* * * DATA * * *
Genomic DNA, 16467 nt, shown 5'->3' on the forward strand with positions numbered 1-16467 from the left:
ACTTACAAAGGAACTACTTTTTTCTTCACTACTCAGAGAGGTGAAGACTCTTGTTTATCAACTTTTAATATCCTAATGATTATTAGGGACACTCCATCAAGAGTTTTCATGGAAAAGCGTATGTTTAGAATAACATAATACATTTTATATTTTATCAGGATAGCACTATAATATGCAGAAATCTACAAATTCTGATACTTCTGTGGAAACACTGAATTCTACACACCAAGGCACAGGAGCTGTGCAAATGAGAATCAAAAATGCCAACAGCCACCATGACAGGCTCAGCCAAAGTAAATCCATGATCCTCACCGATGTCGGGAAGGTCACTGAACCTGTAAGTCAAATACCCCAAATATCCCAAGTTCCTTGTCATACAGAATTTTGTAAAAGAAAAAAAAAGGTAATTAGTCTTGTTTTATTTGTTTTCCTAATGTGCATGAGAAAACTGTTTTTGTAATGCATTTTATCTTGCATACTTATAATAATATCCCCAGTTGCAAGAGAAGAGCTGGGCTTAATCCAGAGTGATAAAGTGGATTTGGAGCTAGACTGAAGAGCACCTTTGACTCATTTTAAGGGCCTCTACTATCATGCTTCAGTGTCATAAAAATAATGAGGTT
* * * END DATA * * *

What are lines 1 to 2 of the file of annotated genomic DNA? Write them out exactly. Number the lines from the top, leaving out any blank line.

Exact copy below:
Genomic DNA, 16467 nt, shown 5'->3' on the forward strand with positions numbered 1-16467 from the left:
ACTTACAAAGGAACTACTTTTTTCTTCACTACTCAGAGAGGTGAAGACTCTTGTTTATCAACTTTTAATATCCTAATGATTATTAGGGACACTCCATCAAGAGTTTTCATGGAAAAGCGTATGTTTAGAATAACATAATACATTTTATATTTTATCAGGATAGCACTATAATATGCAGAAATCTACAAATTCTGATACTTCTGTGGAAACACTGAATTCTACACACCAAGGCACAGGAGCTGTGCAAATGAGAATCAAAAATGCCAACAGCCACCATGACAGGCTCAGCCAAAGTAAATCCATGATCCTCACCGATGTCGGGAAGGTCACTGAACCTGTAAGTCAAATACCCCAAATATCCCAAGTTCCTTGTCATACAGAATTTTGTAAAAGAAAAAAAAAGGTAATTAGTCTTGTTTTATTTGTTTTCCTAATGTGCATGAGAAAACTGTTTTTGTAATGCATTTTATCTTGCATACTTATAATAATATCCCCAGTTGCAAGAGAAGAGCTGGGCTTAATCCAGAGTGATAAAGTGGATTTGGAGCTAGACTGAAGAGCACCTTTGACTCATTTTAAGGGCCTCTACTATCATGCTTCAGTGTCATAAAAATAATGAGGTT